MOSCOW (JTA) — Former Russian oil tycoon Mikhail Khodorkovsky is going on trial again and faces more than 20 years in prison.
Khodorkovsky, formerly the head of Yukos oil company and Russia’s richest man, and his business partner Platon Lebedev will be tried on charges of embezzlement and theft starting March 3. They were transferred Tuesday from a Siberian prison to Moscow.
Khodorkovsky, who is Jewish, was sentenced in 2005 to eight years in prison on charges of tax evasion and fraud. The trial stifled one of the most prominent anti-Kremlin voices at the time, and saw Yukos dismantled and sold off in state auctions.
With the new charges, the 45-year-old Khodorkovsky faces more than 20 years in prison in what Kremlin critics say is an attempt to detain the former tycoon permanently.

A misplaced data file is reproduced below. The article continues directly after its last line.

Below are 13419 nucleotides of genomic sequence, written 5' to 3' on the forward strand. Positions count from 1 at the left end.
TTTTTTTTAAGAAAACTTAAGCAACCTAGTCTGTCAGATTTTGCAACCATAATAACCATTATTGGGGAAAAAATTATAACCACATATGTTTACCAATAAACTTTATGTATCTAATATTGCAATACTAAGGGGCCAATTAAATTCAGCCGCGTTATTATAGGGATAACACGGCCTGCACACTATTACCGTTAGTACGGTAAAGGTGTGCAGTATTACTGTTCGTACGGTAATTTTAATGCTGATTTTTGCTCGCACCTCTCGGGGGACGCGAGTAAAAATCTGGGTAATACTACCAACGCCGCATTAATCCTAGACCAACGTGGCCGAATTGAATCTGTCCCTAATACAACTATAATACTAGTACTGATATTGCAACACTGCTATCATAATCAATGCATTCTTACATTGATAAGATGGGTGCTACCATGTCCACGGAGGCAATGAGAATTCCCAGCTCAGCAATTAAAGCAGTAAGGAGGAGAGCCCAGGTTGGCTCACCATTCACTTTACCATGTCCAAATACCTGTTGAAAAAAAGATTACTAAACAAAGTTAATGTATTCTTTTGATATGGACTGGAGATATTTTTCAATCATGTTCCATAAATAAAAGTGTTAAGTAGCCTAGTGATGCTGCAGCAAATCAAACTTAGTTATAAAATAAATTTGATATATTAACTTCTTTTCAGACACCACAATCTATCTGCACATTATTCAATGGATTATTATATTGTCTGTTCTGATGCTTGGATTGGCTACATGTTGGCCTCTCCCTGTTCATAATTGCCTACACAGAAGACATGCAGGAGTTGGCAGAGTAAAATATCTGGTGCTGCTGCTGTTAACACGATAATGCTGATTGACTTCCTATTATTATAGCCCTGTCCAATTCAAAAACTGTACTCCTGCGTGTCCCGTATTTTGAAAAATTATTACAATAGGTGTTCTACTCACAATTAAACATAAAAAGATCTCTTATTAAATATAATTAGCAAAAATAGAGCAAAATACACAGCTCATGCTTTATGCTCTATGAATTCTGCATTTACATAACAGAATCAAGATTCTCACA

There had been hope that new Russian President Dmitry Medvedev would show leniency to the jailed oligarch when he took office last spring, but a request for parole in August was turned down on a technicality.
In a rare victory, a district court on Wednesday threw out a suit brought against Khodorkovsky by his former cellmate alleging that he had been sexually assaulted. The prisoner, Alexander Kuchma, slashed Khodorkovsky’s face with a knife in what he said was revenge for the assault.
Other former Yukos officials have faced charges ranging from tax fraud to murder, including former Yukos official Leonid Nevzlin, who fled to Israel to avoid the charges.